Systematic determination of merit, worth and significance of strategic options, is essential to make rational decision in strategic management. Evaluation of strategic alternative is used to interpret and predict the significance of the strategic alternatives. So, strategic options should be carefully evaluated for making better choice of the strategic options.
Following are the evaluation criteria of strategic alternatives;
⦁    Suitability
⦁    Acceptability
⦁    Feasibility

A suitability criterion emphasizes the strategic alternative fit with environmental factors. The best strategy for an organization to adopt is that which is most suited to its current strengths and its position. In other words, it is the extent to which a proposed strategy fits the situation as identified by a strategic analysis, and how well it would sustain, or improve, the organization's competitive advantage.

It is not enough simply to identify an attractive opportunity. If the strategy is to be successful, it must also be an opportunity for which the organization is suited, i.e. has the relevant business strengths. This is why strategy evaluation must also consider criteria by which the likely competitive position of the business can be assessed, i.e. it represents the criteria which determine how "easy" it would be to exploit the opportunity – the customer's likelihood of buying what it is you want to offer. This would involve considering such things as:
⦁    Price
⦁    Product quality
⦁    Distribution
⦁    After-sales service
⦁    Reputation
⦁    Availability.

In particular, strategic alternatives should be suitable form the following points of view;
⦁    Exploiting the opportunities and minimizing the threats,
⦁    Building opportunities and avoiding the weakness, and
⦁    Fulfilling customer expectations.

Assessing the suitability of strategic options can be a useful basis on which to screen options before more detailed analyses are undertaken. In reviewing strategies, it is important to check that strategies are consistent with the needs of the environment, the resources and values of the organization, and its mission.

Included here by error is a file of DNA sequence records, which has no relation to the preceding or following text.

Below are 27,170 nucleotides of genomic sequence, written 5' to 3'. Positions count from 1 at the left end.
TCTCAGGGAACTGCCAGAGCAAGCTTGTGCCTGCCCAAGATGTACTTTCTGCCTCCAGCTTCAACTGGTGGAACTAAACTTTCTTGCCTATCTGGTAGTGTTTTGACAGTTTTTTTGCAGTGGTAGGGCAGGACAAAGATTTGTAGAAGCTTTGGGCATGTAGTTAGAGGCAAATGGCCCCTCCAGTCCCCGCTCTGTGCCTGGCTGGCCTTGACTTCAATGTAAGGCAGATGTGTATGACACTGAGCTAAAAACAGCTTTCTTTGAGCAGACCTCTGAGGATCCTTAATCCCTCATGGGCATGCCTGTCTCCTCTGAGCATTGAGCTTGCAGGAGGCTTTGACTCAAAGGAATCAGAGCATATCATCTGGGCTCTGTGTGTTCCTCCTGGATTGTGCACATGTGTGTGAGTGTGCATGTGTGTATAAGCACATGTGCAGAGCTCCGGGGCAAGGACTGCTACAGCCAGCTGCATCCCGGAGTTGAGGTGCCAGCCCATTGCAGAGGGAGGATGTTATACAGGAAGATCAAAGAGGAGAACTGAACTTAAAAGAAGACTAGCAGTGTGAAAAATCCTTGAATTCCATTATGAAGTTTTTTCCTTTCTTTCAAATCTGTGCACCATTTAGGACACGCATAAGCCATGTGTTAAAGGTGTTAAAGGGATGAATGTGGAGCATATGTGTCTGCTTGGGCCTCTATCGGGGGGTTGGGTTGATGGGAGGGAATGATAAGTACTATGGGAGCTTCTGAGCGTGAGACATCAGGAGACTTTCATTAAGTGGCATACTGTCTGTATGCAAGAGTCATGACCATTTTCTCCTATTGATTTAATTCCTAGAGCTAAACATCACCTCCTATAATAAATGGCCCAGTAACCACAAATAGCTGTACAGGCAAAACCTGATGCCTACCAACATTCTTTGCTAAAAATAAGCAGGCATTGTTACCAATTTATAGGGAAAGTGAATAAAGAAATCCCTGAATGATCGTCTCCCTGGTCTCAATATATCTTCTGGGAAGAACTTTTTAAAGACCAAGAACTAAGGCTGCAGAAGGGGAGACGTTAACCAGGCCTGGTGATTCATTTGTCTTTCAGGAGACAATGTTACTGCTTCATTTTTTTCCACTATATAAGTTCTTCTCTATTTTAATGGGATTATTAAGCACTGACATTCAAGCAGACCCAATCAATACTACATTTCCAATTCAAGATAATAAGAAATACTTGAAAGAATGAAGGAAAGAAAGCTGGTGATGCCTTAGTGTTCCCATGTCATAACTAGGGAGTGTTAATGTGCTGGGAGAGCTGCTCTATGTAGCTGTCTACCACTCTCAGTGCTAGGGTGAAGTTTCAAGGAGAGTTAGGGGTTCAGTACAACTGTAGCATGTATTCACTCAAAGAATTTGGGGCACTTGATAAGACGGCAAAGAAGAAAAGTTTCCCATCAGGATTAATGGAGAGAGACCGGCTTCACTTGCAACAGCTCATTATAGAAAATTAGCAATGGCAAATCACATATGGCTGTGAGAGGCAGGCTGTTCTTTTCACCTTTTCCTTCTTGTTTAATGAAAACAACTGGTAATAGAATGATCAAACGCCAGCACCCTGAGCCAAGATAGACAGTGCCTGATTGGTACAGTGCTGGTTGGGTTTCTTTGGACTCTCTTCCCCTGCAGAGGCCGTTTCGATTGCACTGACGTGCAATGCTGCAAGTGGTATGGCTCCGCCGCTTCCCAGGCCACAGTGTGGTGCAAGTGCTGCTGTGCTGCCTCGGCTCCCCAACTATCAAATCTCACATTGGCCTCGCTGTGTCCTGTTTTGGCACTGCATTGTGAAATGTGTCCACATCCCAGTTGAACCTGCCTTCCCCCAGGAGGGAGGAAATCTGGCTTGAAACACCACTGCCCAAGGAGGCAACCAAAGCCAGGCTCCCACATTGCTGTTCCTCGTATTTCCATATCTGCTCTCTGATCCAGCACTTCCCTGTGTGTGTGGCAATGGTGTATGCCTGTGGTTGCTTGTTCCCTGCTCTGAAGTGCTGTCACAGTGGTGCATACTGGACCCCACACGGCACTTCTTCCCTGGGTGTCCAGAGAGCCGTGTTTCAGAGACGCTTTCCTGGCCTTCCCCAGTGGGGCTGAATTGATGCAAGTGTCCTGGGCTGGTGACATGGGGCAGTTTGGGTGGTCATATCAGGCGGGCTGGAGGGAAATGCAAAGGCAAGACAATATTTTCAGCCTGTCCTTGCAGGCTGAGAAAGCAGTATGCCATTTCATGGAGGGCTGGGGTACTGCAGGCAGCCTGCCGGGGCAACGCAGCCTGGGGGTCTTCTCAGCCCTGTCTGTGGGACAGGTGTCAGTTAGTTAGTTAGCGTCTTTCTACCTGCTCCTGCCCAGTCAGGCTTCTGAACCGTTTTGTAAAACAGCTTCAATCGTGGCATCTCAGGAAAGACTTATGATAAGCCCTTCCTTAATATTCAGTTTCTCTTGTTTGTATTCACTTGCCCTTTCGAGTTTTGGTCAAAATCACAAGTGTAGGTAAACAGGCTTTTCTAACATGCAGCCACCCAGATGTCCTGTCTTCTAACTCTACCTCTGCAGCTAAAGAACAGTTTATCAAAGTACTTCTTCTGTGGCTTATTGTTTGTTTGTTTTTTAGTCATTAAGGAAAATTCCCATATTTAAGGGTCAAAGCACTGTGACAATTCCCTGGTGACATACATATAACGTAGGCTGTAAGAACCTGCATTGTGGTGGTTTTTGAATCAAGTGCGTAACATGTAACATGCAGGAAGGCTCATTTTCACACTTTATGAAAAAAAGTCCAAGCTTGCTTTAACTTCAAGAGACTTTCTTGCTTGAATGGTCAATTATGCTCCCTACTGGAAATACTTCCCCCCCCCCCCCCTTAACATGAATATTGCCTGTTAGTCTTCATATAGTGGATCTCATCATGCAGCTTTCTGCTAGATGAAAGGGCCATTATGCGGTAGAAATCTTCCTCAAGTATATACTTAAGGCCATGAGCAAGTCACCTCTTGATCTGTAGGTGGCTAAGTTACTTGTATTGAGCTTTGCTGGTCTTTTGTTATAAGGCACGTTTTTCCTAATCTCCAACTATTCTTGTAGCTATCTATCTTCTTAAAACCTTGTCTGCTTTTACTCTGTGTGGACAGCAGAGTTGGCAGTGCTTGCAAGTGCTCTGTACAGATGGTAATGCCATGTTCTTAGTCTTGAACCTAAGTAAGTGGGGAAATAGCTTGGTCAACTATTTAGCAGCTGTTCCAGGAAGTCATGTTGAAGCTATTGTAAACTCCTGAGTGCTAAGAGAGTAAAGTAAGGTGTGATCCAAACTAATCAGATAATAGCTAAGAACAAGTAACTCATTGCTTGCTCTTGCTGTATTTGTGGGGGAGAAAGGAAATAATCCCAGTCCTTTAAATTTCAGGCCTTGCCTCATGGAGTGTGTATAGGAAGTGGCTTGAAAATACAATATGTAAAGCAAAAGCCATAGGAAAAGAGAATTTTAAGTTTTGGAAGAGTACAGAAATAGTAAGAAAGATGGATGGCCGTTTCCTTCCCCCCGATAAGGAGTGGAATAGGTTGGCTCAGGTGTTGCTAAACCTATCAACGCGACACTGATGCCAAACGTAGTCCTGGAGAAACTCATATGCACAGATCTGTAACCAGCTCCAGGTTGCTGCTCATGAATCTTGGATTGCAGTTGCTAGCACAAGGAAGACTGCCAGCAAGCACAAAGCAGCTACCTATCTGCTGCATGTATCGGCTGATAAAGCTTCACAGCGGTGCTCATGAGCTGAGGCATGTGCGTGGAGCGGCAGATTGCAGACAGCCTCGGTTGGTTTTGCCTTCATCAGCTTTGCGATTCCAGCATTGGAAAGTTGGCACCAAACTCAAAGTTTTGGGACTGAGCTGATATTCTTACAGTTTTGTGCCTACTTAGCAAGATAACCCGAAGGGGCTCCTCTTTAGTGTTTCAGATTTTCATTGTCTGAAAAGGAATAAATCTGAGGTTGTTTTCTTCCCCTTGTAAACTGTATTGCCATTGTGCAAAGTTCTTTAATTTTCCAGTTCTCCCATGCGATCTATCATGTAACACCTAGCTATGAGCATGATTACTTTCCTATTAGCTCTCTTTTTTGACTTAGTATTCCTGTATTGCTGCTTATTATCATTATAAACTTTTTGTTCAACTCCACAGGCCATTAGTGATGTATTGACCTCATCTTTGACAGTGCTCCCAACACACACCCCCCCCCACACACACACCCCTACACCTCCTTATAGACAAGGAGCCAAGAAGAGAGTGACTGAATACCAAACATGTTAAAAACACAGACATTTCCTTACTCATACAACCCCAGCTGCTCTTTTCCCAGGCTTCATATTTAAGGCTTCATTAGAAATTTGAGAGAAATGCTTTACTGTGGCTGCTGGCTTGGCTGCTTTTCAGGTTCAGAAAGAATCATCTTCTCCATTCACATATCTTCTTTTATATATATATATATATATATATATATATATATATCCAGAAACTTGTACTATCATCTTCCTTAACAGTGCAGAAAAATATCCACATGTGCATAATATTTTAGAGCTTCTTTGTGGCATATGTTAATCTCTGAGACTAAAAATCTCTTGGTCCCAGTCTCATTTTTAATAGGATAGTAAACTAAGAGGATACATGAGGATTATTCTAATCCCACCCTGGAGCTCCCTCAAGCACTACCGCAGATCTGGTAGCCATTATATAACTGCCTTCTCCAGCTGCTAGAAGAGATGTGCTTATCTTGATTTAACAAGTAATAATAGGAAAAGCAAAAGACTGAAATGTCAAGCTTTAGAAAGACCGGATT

Strategies also have to be acceptable or desirable to a variety of different stakeholders. Acceptability is therefore concerned with the expected performance outcomes, such as risk or return, if a strategy is implemented.

The strategies should be acceptable to both the customers and other stakeholders. In addition to the customers finding the product or service acceptable, it is also necessary to consider the opinions of the organization's stakeholders.

Following may the criteria for assessing the acceptability of strategic options;
⦁    Strategic Needs
⦁    The levels of expected needs
⦁    Synergy
⦁    Risk
⦁    Stakeholder needs and preferences

The third factor which needs to be considered is whether it is possible to implement the strategy successfully. It must be asked "have we the necessary resources to put this strategy into effect?" Feasibility is concerned with whether an organization has the resources and competences to deliver a strategy.

Workability of the strategic options is determined form the feasibility analysis. Generally resource availability is checked to determine the strategic suitability. Resources in this context mean more than just financial capability, although this, of course, is fundamental. It also requires that the quality of performance is satisfactory, which means that the necessary skills are available within the workforce. Other necessary resources may include:
⦁    Technological "know-how";
⦁    Availability of materials and machines; and
⦁    Other necessary back-up services.

Following may the criteria for assessing the feasibility;
⦁    Issues of implementation and change
⦁    Finance and other resource availability
⦁    Ability to meet key success factors
⦁    Competitive advantage
⦁    Timing